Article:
Another important detail we must not forget is that many of the pillars at Göbekli Tepe are intricately decorated, depicting various animals, symbols, and humanoid figurines. This tells us that the society that built Göbekli Tepe had artists in their community. This, in turn, means that these artists likely showed off their art on other, much smaller objects that they crafted throughout their life. Suppose we come across a settlement where the builders of Göbekli Tepe lived.
In that case, we will most likely come across those artifacts, probably made of different materials that depict some of the symbols and illustrations we see today at Göbekli Tepe. That’s one way we can help identify the society that built Göbekli Tepe because the symbols on the pillars were important to them.
1. It’s older than old
The first reason why I think Göbekli Tepe is the most unique monument on Earth, and there’s nothing like it around, is because of its age. No other ancient monuments on Earth show the degree of complexity, workmanship, and artistry as Göbekli Tepe.
Most importantly, this was achieved around 12,000 years ago when history books indicate that people living on Earth were still underdeveloped societies. Göbekli Tepe proves them wrong and shows that ancient cultures were already capable of constructing multi-ton monuments.
2. A construction project of unseen proportions
Göbekli Tepe is extremely ancient. Many material and human resources were needed to build such a massive site. This was done, supposedly, by no more than hunters gather societies. The thing is, these “hunter-gatherer” societies built a monument of unseen proportions. Göbekli Tepe is so impressive that we can almost compare it to the pyramids of Egypt, perhaps not in the amount of stone used, but in its complexity.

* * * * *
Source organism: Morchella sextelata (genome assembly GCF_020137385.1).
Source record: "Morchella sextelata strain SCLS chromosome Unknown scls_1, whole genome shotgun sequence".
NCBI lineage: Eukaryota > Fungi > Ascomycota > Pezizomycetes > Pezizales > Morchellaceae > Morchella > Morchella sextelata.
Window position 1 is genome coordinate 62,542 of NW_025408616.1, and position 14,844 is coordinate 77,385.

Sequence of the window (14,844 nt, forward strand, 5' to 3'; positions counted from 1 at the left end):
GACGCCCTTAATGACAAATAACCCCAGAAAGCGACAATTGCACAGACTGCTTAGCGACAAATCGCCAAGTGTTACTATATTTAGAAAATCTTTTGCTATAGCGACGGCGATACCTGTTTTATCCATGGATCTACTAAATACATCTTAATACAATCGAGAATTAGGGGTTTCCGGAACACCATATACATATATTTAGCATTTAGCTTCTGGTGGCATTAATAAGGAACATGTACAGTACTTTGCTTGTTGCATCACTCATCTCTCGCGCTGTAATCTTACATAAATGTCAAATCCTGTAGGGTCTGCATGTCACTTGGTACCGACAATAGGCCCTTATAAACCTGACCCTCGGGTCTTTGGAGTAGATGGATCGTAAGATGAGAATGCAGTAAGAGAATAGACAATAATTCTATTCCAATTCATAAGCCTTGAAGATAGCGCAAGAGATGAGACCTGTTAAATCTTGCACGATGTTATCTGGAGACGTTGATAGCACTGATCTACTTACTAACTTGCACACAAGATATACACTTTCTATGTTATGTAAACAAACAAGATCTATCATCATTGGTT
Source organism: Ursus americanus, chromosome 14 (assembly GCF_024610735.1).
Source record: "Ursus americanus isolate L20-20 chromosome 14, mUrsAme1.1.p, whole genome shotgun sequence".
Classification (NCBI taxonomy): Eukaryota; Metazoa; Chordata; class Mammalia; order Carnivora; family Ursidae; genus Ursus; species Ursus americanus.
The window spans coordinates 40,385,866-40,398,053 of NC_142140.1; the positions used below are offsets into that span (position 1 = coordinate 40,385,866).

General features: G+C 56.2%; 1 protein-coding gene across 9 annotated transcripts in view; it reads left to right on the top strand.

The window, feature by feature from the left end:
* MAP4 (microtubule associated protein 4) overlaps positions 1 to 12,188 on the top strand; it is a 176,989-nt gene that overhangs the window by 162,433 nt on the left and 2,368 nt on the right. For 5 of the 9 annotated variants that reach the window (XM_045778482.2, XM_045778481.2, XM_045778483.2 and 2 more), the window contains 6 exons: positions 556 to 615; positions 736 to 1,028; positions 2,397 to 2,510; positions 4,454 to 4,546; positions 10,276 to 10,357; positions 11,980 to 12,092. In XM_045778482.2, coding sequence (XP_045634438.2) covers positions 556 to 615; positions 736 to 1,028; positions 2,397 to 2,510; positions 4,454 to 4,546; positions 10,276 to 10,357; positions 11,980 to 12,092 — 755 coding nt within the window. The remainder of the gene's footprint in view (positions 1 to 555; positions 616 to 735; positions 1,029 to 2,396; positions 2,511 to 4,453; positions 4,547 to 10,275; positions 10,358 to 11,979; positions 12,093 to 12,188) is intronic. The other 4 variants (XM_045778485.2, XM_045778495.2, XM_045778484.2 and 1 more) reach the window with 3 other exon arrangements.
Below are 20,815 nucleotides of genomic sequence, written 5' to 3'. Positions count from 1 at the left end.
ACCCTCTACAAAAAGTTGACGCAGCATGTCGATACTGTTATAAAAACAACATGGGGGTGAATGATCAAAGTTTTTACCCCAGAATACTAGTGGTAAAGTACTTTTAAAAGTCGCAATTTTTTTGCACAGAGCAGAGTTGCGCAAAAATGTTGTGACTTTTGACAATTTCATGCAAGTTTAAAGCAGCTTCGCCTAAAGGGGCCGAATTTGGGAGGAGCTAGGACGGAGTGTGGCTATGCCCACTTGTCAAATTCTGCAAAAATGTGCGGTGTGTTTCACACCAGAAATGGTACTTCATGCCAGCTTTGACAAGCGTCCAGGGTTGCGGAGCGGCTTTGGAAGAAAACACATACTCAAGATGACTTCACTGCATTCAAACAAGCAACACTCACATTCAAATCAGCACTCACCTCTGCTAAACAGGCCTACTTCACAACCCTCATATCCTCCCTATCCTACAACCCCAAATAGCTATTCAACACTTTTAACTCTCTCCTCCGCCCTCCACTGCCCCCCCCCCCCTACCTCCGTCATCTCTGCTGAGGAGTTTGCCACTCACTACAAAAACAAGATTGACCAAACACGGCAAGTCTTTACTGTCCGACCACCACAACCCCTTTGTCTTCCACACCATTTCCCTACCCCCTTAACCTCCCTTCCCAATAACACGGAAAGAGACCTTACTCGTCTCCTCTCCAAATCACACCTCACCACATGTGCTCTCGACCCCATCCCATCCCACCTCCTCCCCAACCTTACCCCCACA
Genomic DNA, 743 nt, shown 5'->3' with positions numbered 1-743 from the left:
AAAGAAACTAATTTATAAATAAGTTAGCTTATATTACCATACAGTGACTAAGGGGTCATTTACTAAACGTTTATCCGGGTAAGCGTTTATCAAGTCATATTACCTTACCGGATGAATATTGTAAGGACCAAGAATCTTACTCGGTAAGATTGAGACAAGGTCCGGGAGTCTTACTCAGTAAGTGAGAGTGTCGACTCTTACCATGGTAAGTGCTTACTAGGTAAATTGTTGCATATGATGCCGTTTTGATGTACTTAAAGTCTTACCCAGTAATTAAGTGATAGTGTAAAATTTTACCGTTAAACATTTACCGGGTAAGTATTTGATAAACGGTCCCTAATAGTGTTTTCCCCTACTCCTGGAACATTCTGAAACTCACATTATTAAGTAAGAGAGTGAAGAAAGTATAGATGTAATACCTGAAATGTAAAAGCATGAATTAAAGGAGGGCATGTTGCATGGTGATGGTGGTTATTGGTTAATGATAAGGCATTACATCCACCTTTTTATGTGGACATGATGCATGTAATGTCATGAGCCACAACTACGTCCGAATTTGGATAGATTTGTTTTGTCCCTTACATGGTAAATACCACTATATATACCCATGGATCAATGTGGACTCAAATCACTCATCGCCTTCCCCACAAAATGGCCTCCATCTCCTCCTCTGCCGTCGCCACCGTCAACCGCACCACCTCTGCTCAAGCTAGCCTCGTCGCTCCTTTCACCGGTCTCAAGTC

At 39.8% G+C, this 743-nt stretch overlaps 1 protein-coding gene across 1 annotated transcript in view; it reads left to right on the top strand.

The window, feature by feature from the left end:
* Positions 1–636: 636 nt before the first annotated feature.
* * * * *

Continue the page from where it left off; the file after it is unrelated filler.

Thousands of years would pass after Göbekli Tepe until humankind built something of similar proportions. It is noteworthy to remember that some of the most impressive monuments on Earth were erected when people had already developed agriculture and certain technologies. Göbekli Tepe is so old that it predates pottery, metallurgy, and the invention of writing or the wheel.
So, how did such “rudimentary” societies manage to quarry, transporting, and raise into position blocks of stone weighing 10 and 20 tons? One stone pillar at Göbekli Tepe—still in its quarry—has an estimated weight of 50 tons.
3. Advanced society, 12,000 years ago
No, I’m not saying aliens and lasers. But we know that the society that built Göbekli Tepe was not rudimentary. Although we can’t possibly know much about them now, we do know that they must have been very, very organized. The degree of their organization is debatable, but to build something of the size of Göbekli Tepe speaks for itself.
The more we explore the site, the more we are left awestruck by it. We know that the entire complex was not built randomly and that certain patterns are embedded within the structures. Researchers only recently found one such pattern.
A study published in the Cambridge Archaeological Journal reveals that Göbekli Tepe’s builders knew geometric principles 12,000 years ago. Some of the stone circles that were analyzed at the site (the oldest) show hidden geometric patterns: the builders incorporated shapes such as equilateral triangles when they built the stone circles and positioned the stone pillars. This tells us that the architects of Göbekli Tepe had knowledge of geometry even before it was officially “even invented.”